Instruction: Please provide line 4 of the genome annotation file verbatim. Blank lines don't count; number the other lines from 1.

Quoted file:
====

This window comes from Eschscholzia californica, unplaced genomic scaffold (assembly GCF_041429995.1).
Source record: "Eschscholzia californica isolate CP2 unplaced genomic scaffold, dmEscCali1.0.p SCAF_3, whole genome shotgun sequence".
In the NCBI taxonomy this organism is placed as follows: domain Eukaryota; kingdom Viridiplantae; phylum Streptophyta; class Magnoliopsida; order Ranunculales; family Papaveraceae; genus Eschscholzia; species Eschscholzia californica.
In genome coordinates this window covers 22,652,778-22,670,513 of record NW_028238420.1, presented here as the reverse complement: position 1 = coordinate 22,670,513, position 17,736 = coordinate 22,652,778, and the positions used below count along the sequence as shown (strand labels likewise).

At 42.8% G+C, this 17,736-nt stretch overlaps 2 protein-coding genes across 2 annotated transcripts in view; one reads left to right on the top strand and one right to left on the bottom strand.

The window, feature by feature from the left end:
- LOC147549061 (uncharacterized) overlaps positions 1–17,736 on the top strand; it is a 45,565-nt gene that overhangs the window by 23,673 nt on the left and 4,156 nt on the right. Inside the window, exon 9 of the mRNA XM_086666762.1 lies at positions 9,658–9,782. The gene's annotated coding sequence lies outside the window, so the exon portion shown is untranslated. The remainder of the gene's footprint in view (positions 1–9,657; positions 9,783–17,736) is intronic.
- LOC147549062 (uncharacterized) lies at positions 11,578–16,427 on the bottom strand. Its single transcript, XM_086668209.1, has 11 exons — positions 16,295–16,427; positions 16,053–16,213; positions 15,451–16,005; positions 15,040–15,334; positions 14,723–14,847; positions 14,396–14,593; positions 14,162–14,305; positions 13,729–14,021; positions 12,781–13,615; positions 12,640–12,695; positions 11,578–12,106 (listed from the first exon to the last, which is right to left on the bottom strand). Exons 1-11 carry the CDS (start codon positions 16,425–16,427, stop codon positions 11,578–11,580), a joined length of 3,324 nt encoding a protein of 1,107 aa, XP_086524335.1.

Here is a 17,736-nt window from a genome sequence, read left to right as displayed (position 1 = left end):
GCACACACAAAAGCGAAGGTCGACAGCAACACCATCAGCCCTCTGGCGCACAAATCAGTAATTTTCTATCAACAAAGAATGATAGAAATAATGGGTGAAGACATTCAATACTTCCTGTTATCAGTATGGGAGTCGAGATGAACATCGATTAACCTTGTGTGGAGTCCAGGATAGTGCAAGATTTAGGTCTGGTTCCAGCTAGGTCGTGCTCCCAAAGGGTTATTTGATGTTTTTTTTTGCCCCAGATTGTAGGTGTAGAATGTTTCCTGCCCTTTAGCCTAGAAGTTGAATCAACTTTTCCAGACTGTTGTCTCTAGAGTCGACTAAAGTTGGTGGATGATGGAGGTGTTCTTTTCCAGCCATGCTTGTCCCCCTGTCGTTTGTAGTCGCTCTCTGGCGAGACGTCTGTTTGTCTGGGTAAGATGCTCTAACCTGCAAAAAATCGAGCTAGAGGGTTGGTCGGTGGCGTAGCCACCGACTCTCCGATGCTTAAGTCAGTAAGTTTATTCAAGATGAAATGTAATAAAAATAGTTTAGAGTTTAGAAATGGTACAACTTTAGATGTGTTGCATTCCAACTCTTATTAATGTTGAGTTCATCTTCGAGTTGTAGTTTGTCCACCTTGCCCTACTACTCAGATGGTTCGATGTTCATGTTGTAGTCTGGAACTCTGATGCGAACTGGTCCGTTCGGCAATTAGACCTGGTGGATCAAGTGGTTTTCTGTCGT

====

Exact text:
In genome coordinates this window covers 22,652,778-22,670,513 of record NW_028238420.1, presented here as the reverse complement: position 1 = coordinate 22,670,513, position 17,736 = coordinate 22,652,778, and the positions used below count along the sequence as shown (strand labels likewise).